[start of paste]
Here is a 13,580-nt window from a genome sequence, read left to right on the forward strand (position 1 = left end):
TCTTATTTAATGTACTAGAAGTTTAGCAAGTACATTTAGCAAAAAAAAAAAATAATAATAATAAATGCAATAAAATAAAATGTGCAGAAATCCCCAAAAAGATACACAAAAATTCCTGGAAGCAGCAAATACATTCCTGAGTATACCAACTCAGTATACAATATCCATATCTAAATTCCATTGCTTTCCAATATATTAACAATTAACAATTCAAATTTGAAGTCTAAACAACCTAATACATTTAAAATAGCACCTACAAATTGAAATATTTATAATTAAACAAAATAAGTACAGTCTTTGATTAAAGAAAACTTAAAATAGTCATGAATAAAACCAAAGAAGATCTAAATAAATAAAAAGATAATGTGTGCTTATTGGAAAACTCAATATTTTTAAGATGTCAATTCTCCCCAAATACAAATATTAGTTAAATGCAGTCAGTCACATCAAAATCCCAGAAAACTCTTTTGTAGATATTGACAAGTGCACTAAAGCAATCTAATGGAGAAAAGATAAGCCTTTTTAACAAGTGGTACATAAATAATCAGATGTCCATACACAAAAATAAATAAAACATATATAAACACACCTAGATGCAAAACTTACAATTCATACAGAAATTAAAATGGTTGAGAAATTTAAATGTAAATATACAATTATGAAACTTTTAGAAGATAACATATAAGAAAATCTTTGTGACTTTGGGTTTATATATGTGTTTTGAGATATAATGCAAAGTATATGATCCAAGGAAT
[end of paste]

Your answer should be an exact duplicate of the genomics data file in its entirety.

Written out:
Here is a 13,580-nt window from a genome sequence, read left to right on the forward strand (position 1 = left end):
TCTTATTTAATGTACTAGAAGTTTAGCAAGTACATTTAGCAAAAAAAAAAAATAATAATAATAAATGCAATAAAATAAAATGTGCAGAAATCCCCAAAAAGATACACAAAAATTCCTGGAAGCAGCAAATACATTCCTGAGTATACCAACTCAGTATACAATATCCATATCTAAATTCCATTGCTTTCCAATATATTAACAATTAACAATTCAAATTTGAAGTCTAAACAACCTAATACATTTAAAATAGCACCTACAAATTGAAATATTTATAATTAAACAAAATAAGTACAGTCTTTGATTAAAGAAAACTTAAAATAGTCATGAATAAAACCAAAGAAGATCTAAATAAATAAAAAGATAATGTGTGCTTATTGGAAAACTCAATATTTTTAAGATGTCAATTCTCCCCAAATACAAATATTAGTTAAATGCAGTCAGTCACATCAAAATCCCAGAAAACTCTTTTGTAGATATTGACAAGTGCACTAAAGCAATCTAATGGAGAAAAGATAAGCCTTTTTAACAAGTGGTACATAAATAATCAGATGTCCATACACAAAAATAAATAAAACATATATAAACACACCTAGATGCAAAACTTACAATTCATACAGAAATTAAAATGGTTGAGAAATTTAAATGTAAATATACAATTATGAAACTTTTAGAAGATAACATATAAGAAAATCTTTGTGACTTTGGGTTTATATATGTGTTTTGAGATATAATGCAAAGTATATGATCCAAGGAAT